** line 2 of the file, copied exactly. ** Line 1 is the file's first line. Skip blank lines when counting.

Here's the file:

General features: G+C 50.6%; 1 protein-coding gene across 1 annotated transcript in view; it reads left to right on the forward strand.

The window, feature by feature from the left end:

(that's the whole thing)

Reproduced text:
The window, feature by feature from the left end: